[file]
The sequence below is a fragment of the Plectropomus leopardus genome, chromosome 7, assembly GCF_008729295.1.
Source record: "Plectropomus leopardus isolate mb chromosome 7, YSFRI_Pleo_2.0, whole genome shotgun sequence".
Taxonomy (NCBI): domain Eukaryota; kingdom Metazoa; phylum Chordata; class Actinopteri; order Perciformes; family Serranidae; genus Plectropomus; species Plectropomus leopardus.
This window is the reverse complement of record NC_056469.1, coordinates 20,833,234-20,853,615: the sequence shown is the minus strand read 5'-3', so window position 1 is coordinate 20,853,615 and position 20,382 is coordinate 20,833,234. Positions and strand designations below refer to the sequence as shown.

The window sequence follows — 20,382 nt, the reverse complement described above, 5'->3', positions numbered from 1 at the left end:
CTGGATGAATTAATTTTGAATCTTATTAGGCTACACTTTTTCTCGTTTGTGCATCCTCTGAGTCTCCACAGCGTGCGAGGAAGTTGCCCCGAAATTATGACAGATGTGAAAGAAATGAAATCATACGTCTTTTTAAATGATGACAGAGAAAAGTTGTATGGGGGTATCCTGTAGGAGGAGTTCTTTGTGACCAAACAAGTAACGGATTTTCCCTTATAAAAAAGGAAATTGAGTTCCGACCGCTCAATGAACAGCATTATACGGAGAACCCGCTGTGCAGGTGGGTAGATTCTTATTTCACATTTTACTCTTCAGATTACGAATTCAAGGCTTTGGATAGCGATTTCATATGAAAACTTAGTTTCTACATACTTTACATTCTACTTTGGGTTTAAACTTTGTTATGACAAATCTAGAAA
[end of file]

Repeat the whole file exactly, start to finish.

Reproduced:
The sequence below is a fragment of the Plectropomus leopardus genome, chromosome 7, assembly GCF_008729295.1.
Source record: "Plectropomus leopardus isolate mb chromosome 7, YSFRI_Pleo_2.0, whole genome shotgun sequence".
Taxonomy (NCBI): domain Eukaryota; kingdom Metazoa; phylum Chordata; class Actinopteri; order Perciformes; family Serranidae; genus Plectropomus; species Plectropomus leopardus.
This window is the reverse complement of record NC_056469.1, coordinates 20,833,234-20,853,615: the sequence shown is the minus strand read 5'-3', so window position 1 is coordinate 20,853,615 and position 20,382 is coordinate 20,833,234. Positions and strand designations below refer to the sequence as shown.

The window sequence follows — 20,382 nt, the reverse complement described above, 5'->3', positions numbered from 1 at the left end:
CTGGATGAATTAATTTTGAATCTTATTAGGCTACACTTTTTCTCGTTTGTGCATCCTCTGAGTCTCCACAGCGTGCGAGGAAGTTGCCCCGAAATTATGACAGATGTGAAAGAAATGAAATCATACGTCTTTTTAAATGATGACAGAGAAAAGTTGTATGGGGGTATCCTGTAGGAGGAGTTCTTTGTGACCAAACAAGTAACGGATTTTCCCTTATAAAAAAGGAAATTGAGTTCCGACCGCTCAATGAACAGCATTATACGGAGAACCCGCTGTGCAGGTGGGTAGATTCTTATTTCACATTTTACTCTTCAGATTACGAATTCAAGGCTTTGGATAGCGATTTCATATGAAAACTTAGTTTCTACATACTTTACATTCTACTTTGGGTTTAAACTTTGTTATGACAAATCTAGAAA